South Korean officials confirmed on Monday that North Korean dictator Kim Jong-un is personally hosting a dinner reception for special envoys sent by Seoul to discuss stabilizing bilateral relations, among other concerns.
South Korean outlets note a personal greeting from Kim is unprecedented since he took power in 2011.
A spokesman for the Blue House, South Korea’s presidential office, confirmed that “Chairman Kim Jong-un is currently hosting a dinner for the special envoys,” who arrived in the northern capital on Monday. The flight from capital to capital took about an hour.
South Korean President Moon Jae-in has pursued a policy of inclusion and tolerance with the murderous North Korean regime, which has consistently repeated throughout negotiations with the south that it has no interest in abandoning its illegal nuclear weapons program and still considers the United States its primary target. Moon, nonetheless, provided North Korean dignitaries – including Kim’s sister, Kim Yo-jong, who runs the nation’s belligerent “propaganda and agitation” department, and human rights criminal Kim Yong-chol – with a warm welcome and forced taxpayers to foot the bill for a hundreds-strong delegation from the communist country to attend the Winter Olympics.
Kim Jong-un described these concessions as “very impressive,” and Kim Yo-jong invited Moon to visit Pyongyang.
Moon has yet to visit, but his special envoys were entrusted with working towards creating a scenario that would make such a visit possible. The leader of the delegation, National Security Office head Chung Eui-yong, told reporters that his talks with the Kim regime would expand beyond bilateral ties.
“I plan to hold in-depth discussions on various ways to continue talks between not only the South and the North, but also the North and the United States and the international community,” he told reporters, according to Yonhap.
“Most of all, I will deliver President Moon Jae-in’s sincere and firm resolve to maintain the dialogue and improvement in relations between the South and the North, which were fostered on the occasion of the PyeongChang Winter Olympics, to denuclearize the Korean Peninsula,” Chung added in a press conference before his departure.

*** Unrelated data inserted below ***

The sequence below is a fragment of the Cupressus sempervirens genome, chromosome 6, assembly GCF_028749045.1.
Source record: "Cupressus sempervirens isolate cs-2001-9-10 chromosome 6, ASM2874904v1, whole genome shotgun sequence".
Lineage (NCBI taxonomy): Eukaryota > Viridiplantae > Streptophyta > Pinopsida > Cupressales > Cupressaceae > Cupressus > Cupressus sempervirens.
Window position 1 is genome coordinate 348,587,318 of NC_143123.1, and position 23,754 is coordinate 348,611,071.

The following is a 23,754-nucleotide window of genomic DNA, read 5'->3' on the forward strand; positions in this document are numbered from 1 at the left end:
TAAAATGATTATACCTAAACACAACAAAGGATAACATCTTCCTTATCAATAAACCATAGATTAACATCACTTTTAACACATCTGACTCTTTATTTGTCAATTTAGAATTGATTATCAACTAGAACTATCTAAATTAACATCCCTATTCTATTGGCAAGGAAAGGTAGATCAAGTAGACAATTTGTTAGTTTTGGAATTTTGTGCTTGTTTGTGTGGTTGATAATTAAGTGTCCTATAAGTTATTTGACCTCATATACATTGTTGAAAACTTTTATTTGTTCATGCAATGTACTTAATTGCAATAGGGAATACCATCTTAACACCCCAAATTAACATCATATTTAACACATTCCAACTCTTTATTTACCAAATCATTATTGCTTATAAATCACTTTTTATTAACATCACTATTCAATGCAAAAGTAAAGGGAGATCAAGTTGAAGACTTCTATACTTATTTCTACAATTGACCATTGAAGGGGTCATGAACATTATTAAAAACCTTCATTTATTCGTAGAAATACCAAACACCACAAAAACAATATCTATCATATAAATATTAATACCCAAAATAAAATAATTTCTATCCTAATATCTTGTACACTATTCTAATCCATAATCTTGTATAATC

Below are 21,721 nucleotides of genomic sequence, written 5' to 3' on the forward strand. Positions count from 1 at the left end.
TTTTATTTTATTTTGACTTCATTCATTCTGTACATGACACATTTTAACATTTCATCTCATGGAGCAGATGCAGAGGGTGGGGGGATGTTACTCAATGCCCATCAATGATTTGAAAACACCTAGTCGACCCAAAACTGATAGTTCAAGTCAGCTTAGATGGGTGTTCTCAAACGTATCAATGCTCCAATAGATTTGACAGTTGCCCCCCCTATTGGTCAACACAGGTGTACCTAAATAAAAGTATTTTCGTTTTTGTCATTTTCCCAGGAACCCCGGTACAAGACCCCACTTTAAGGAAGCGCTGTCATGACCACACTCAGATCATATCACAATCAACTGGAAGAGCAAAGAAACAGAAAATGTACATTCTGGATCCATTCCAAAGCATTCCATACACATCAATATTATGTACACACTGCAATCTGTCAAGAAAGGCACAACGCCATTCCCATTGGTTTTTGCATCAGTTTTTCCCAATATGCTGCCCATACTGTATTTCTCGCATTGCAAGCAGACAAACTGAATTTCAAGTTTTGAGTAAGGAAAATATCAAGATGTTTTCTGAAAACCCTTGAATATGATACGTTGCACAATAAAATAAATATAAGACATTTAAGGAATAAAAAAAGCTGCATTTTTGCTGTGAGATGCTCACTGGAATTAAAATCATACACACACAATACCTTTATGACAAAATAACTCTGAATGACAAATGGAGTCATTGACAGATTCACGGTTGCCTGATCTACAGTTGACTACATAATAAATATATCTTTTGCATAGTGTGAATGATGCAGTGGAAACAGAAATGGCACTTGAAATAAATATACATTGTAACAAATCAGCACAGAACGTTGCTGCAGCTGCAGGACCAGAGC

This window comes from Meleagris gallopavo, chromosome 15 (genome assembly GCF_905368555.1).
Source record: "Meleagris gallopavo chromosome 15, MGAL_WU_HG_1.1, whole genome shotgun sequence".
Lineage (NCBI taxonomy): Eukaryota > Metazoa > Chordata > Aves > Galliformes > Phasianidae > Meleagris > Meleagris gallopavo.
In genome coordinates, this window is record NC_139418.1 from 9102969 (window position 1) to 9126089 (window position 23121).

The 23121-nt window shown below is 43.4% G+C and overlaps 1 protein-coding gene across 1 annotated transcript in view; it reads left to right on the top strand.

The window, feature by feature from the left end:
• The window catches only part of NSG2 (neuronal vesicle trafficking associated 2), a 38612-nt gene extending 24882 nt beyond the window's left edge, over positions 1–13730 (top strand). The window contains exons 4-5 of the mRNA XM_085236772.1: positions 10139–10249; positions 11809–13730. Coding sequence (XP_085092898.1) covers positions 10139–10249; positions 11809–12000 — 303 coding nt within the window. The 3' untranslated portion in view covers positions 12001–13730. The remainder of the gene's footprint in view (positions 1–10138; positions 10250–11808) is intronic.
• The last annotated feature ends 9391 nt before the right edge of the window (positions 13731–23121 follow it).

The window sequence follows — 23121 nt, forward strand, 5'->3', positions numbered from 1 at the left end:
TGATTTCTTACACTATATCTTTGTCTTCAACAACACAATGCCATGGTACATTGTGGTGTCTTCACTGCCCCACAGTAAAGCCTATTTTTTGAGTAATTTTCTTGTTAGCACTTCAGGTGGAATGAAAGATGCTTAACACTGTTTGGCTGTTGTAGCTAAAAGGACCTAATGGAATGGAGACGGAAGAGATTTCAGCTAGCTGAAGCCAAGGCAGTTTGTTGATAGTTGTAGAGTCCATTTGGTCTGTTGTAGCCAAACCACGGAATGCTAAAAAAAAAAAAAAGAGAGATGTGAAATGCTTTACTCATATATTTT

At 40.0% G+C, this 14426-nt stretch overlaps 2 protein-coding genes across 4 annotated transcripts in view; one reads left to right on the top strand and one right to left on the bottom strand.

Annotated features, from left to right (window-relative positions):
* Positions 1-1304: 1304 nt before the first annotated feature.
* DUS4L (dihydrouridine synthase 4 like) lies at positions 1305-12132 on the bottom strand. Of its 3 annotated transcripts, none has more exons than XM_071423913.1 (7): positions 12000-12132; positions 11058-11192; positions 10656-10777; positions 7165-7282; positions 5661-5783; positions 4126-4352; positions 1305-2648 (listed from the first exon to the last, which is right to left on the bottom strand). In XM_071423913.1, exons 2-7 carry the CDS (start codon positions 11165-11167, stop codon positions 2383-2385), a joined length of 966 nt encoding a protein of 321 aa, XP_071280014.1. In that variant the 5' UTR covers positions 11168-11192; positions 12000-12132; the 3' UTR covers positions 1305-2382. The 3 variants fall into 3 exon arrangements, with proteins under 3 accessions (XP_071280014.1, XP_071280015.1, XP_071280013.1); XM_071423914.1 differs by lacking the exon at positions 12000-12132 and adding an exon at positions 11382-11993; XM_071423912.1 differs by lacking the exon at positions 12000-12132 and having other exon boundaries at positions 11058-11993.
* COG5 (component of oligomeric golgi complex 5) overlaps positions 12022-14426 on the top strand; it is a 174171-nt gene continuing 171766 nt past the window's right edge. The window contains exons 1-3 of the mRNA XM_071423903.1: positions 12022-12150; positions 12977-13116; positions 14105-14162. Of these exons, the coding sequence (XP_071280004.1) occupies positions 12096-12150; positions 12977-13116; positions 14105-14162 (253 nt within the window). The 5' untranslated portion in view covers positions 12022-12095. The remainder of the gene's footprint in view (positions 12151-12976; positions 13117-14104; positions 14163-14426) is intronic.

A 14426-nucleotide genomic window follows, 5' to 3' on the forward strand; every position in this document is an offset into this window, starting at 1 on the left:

Upon landing in Pyongyang, South Korea’s Joongang Daily reports, human rights criminal Kim Yong-chol escorted the South Koreans to their guest quarters before dinner. Neither side has yet to confirm what talks have consisted of, though the dinner may still be ongoing as of press time.
Prior to Moon’s tenure, North and South Korea had not engaged in bilateral talks for two years. Conservative President Park Geun-hye, whose parents were both assassinated by the Kim regime, took a hard line against the regime, calling for international cooperation to sanction and cripple the regime into submission. Park defeated Moon handily in elections but was impeached and arrested on unrelated claims that she afforded improper government access to members of a cult.
In addition to opposition within North Korea, Moon must contend with skyrocketing tensions between Pyongyang and Washington. Moon has said that dialogue between the two countries is necessary for him to consider meeting Kim Jong-un in person and personally alerted President Donald Trump via phone call to the current delegation to North Korea last week. The highest-ranking members of the delegation are reportedly scheduled to visit Washington after their trip to North Korea.
Judging from the content in North Korean state media, however, Kim Jong-un has no intention of softening his approach to the United States. In a Rodong Sinmun column published this weekend, the state newspaper condemned the “despicable” new round of sanctions against the regime as “a gangster-like act aimed to totally check the legitimate foreign trade of a sovereign state, and another vicious provocation violating the sovereignty and dignity of the DPRK.”
The column proclaimed North Korea superior to the United States militarily and the sanctions against Pyongyang “nothing but a last-ditch struggle of those who sustained a bitter defeat in the DPRK-U.S. decades-long nuclear standoff.”
On Sunday, President Donald Trump told reporters that he considered bilateral talks with North Korea possible, but only if “they de-nuke.” North Korean media responded that such a prerequisite is “more than ridiculous.”